The Rhythm of Azadari

It never ceases to amaze me how, just when my heart slows its beat, my senses begin to dull and my soul becomes sluggish in its journey, that I find something to awaken my spirits. Something with an electric touch in it that shocks my consciousness awake. Something that is all the more wonderful, because it has been there all along – I just haven’t seen it.

I was just browsing a website yesterday when I came across a tradition of the Prophet (pbuh) that says, “Surely, there exists in the hearts of the Believers, with respect to the martyrdom of Husayn, a heat that never subsides.”

That’s what brought this feeling on. All this time, I have searched and searched for a description that would satisfy what I feel and what those around me express. We call it love, or passion, or loyalty, even attachment and sometimes, a duty. But, above all things and beyond all words, this one – heat – seems to fit so perfectly that it extends my faith on the perfect wisdom of my Prophet (pbuh).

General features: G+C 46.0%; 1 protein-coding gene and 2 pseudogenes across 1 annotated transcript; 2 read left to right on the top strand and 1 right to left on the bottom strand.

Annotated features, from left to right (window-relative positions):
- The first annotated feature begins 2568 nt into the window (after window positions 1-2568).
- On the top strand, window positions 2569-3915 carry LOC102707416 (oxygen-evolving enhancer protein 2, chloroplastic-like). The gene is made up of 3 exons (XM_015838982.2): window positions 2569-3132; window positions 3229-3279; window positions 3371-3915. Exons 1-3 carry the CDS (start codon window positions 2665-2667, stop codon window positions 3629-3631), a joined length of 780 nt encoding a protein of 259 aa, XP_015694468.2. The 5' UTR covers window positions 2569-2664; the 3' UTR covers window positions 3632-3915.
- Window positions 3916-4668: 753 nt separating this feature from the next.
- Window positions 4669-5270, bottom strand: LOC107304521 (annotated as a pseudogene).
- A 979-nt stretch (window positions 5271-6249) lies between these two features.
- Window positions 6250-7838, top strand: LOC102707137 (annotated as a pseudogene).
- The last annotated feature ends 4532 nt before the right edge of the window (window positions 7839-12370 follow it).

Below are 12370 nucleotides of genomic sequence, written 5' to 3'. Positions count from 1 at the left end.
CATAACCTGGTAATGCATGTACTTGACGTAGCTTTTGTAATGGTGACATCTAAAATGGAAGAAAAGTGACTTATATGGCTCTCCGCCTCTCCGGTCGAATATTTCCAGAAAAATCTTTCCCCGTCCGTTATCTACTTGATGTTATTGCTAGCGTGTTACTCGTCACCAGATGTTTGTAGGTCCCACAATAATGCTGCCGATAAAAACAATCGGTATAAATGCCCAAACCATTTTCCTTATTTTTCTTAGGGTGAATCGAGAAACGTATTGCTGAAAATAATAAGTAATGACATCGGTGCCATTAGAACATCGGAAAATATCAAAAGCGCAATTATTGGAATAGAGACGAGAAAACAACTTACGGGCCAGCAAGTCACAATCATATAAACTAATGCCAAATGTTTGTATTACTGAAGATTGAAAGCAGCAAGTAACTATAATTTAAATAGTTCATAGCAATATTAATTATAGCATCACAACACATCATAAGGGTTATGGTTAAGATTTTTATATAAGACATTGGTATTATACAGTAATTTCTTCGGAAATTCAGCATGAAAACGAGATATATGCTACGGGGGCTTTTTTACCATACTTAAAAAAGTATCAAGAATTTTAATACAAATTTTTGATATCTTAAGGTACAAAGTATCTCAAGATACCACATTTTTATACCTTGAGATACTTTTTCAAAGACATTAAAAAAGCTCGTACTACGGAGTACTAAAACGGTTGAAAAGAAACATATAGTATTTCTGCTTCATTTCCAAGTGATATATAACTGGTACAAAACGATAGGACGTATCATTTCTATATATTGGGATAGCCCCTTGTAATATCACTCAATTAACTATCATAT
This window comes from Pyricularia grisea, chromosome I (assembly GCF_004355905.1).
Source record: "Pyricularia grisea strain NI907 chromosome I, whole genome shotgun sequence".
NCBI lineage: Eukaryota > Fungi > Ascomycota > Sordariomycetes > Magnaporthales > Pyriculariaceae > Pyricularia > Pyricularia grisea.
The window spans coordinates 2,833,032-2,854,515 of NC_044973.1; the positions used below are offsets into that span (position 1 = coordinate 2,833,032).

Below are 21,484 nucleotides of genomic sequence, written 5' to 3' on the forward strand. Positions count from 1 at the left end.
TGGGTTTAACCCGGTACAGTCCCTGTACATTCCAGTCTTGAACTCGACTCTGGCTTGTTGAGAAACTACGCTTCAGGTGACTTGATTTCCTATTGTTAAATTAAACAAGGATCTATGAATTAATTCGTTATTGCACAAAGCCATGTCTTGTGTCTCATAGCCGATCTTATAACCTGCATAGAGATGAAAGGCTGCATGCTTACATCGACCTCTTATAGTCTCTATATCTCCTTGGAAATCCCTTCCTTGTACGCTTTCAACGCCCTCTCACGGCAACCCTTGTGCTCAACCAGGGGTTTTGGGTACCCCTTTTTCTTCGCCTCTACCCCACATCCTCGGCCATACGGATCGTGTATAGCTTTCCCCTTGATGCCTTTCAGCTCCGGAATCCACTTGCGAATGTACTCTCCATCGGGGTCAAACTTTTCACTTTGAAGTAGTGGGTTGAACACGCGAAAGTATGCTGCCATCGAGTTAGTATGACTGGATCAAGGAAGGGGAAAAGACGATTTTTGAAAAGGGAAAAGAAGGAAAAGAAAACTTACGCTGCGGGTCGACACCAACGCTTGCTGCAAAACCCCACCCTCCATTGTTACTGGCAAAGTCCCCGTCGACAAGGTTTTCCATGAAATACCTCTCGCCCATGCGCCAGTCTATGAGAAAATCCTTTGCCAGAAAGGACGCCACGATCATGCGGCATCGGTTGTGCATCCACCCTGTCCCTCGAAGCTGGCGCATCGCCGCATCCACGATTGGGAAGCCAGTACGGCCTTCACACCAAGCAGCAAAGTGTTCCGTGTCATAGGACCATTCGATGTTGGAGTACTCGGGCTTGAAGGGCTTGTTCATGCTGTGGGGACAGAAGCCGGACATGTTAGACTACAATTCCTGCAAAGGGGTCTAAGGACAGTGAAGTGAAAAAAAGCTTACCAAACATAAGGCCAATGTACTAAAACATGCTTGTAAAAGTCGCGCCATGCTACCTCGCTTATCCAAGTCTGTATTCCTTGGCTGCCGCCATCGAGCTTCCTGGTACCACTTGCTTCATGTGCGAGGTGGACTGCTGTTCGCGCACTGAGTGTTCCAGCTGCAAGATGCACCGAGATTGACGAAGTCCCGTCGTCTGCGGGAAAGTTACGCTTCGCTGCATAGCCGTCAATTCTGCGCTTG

How did he know that all these centuries later, I, and others like me would seek out this description and find solace in the knowledge that he understands exactly what it is that we feel and cannot put in words? I envy those who lived with him and shared this. This wonderful “Exactly!” feeling.

Normally, when Muharram comes around, all I want to do is be alone. We seem to have lost the essence of mourning and it hurts to see that we restrict ourselves from grief and try to contain it into a time frame: 8.00p.m. to 8.45 p.m. – Majlis; 8.45 p.m. to 9.00 p.m. – Matam

It makes little sense to me. I find myself thinking in the middle of the day, “Now must be the time when they first stopped on the land of Karbala” or in the afternoon “Now they must have seen the thousands of soldiers chanting for their blood approach or in the middle of the night, “Now the thirst must have begun”, “Now the weakness set in”, “Now the first body brought in” … so may individual moments of intense pain, that we conveniently compress into 15 or 20 minutes.

Where is the justice in this? That a person should suffer endlessly and bear each moment, and you should share in it only in small doses?

I have always heard that if the whole world were to sit and mourn for Karbala and Husayn (pbuh), they would never weep for him as he deserves to be wept for.

I am now beginning to understand the unarguable truth of this statement. And with it comes the grief that we don’t seem to be mourning more in our efforts, but rather less because of our distractions.

Sometimes, I think – ‘O God! Who will save us from the future?’ And then I think ‘more importantly – who will save me from mine?’

Bint Ali


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